Liz Farrell

Farrell: When your boss is a dog, you better be OK having chicken

Newbury and his cat brother, Dignan, have a nap together.
Newbury and his cat brother, Dignan, have a nap together.

I threw out my dog's favorite toy last week.

I did it impulsively and without running it by him.

I did it after reminding myself that I'm the human in the room.

He loved that toy so much. I did not.

And then I stepped on it barefoot.

It was a chicken, but not a cute chicken. Not a chicken that clucks or roosts or lays eggs or whatever chickens do when they're inspiring the makers of stuffed animals and decorative houseware.

No. This was a hard, plastic chicken that appeared to have been pulled from a pot of boiling water, pocked where its feathers used to be and bearing the final cross-eyed facial expression of someone who comically realized "Well, this ain't a jacuzzi, Petunia!" just a second too late.

My dog -- a nearly 2-year-old Boston terrier named Newbury -- had the toy for more than eight months. It was supposed to be indestructible, but within a day the chicken went from Boiled Alive to Buzzard's Best Meal.

First the beak was gone.

Then the comb.

Then the eyes.

Then a foot and a wing.

Then another foot and a wing.

Then the legs.

Then the nubby little tail.

Each appendage was reduced to a pile of plastic for me to step on or clean out of the vacuum.

It was no longer a chicken but a sharp-edged cudgel that got carried around and unceremoniously dropped on my laptop, my iPad, my dinner plate or on my cat, who would look at me as helplessly as I would look at him.

"What did you do?" the cat always seemed to be asking me.

"What did I do?" I always seemed to be asking the cat.

My family was never a "dog family." Growing up, I wasn't taught to universally enjoy them or understand them. Their enthusiasm was a put-off.

We had a cat, and that was enough. The cat told us she was in charge, and we all said "Fine. That seems right."

But a cat in charge is nothing like a dog in charge.

And I knew this would be a challenge for me. I am not an alpha. I'm barely a beta.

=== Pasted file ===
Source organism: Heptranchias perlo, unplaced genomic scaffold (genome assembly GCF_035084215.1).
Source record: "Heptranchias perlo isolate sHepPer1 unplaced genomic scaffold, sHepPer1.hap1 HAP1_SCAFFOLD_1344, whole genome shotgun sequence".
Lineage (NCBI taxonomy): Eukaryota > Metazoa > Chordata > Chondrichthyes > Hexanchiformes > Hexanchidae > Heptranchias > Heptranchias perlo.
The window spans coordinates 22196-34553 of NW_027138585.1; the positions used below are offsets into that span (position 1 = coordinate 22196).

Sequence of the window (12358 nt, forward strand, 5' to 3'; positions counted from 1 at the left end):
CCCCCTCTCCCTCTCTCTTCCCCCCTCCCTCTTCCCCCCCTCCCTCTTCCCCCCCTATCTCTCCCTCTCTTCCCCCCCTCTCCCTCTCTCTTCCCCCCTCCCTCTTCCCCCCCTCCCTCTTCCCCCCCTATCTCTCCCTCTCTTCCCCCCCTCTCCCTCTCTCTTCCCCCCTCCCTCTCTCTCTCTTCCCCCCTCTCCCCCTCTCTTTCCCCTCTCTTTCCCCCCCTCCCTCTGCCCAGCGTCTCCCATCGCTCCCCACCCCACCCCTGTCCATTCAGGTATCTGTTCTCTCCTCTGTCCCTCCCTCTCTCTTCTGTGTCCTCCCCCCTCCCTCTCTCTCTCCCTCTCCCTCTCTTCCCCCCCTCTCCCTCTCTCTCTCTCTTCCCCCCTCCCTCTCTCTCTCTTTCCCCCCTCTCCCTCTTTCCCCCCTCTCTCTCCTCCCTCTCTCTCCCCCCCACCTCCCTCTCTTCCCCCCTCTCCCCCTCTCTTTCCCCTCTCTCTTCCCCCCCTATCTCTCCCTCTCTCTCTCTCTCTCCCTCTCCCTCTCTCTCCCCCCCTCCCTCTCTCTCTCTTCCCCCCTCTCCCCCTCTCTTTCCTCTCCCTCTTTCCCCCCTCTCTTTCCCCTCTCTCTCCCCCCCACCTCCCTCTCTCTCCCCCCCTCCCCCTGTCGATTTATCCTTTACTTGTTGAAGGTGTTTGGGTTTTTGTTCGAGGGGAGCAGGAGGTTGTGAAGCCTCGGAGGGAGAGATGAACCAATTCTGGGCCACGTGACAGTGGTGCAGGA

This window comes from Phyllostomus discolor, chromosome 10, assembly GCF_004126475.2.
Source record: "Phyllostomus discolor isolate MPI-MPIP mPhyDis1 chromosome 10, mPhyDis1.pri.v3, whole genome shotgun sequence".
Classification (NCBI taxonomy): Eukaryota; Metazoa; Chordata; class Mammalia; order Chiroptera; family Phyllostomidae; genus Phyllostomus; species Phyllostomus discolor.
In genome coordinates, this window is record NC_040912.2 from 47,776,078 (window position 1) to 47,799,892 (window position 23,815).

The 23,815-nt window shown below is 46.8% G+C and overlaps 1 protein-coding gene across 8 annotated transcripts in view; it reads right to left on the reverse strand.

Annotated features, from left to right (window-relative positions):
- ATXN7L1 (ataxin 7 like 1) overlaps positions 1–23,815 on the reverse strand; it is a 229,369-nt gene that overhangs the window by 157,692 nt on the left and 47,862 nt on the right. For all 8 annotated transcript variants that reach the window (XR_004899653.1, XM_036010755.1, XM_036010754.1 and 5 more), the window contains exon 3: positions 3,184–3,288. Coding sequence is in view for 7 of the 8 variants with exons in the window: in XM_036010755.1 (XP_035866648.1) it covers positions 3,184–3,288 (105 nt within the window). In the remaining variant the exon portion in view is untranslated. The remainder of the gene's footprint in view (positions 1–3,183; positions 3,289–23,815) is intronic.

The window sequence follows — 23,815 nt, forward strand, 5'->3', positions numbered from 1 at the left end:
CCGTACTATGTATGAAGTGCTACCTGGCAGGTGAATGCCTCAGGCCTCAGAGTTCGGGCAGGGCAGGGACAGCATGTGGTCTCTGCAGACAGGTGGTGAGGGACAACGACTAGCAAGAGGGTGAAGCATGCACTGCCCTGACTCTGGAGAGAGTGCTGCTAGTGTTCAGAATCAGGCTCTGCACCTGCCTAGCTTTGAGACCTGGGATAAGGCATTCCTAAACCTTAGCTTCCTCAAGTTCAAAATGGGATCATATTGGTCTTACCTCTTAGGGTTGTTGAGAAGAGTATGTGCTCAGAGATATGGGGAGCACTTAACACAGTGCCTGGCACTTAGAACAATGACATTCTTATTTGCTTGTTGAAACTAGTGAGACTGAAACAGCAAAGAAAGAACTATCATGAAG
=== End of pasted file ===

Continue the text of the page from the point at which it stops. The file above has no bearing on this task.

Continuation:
When I brought Newbury home for the first time, I was initially worried about how my cat would react.

My cat is not a hider. He's friendly. And he's quite stupid.

If he were human, he'd be the thick, smiling, dopey jock in the popular group at school. The guy who dances looking at his feet and who gets you in an occasional, good-natured headlock. The guy who breaks things by bumping into them, which happens to be my cat's most finely honed skill.

He tolerates aberrations well, especially holiday bow ties and the occasional country-western costume.

He had liked every dog he met up until that point, and he liked Newbury. He high-fived him and said "Welcome aboard, bro. This is where I sleep. Feel free to cuddle."

But my cat's energy level is a 1. Newbury's is a 50.

My cat and I get each other.

I started off strong with Newbury. I asserted myself. I did what his trainer and the Internet said I should.

I walked in the door first. I used treats to make him behave. I tried to talk in a man's voice when he needed to be corrected.

But my man's voice sounds like Mr. Furley's. "Now, looky here. I won't stand for it! I won't! Snort snort!"

That Newbury would be the boss of me was a foregone conclusion. That my life would be taken over by him is no surprise.

Which is why throwing out his chicken seemed like a major act of betrayal. An insubordination.

He is a dog. I understand that he does not know it's gone.

But I do.

The chicken was the toy he wanted most. A flash of its disgusting flesh would send him into a frenzy. He'd sit. He'd lie down. He's stay. He'd roll over. Whatever I asked him to do, he would do if it meant getting that chicken.

You want Starbucks? Give me that chicken, and I'll totally go there for you.

He especially liked when I threw the chicken. I threw it merely to get it away from me, but he never caught on to that.

To him I seemed fun and interactive rather than annoyed and otherwise occupied.

When he was done playing with his chicken, he'd bury it in the couch cushions. Or cover it in blankets.

One time he buried it under me, and I let him.

Sometimes he'd fall asleep with the chicken in his mouth, and wake up when he heard me fumbling with the camera on my iPhone for the perfect #BostonTerriersofInstagram shot.

And then I threw it out.

I like to think I won't get him another chicken, because I already know how it'll go.

First the beak.

Then the comb.

Then the eyes.

Then a foot and a wing.

Then another foot and a wing.

Then the legs.

Then the nubby little tail.

Then he'll torture me and my cat by throwing the sharpened plastic onto us.

But I am merely an employee.

And my boss really likes chicken.

Follow columnist and senior editor Liz Farrell at and

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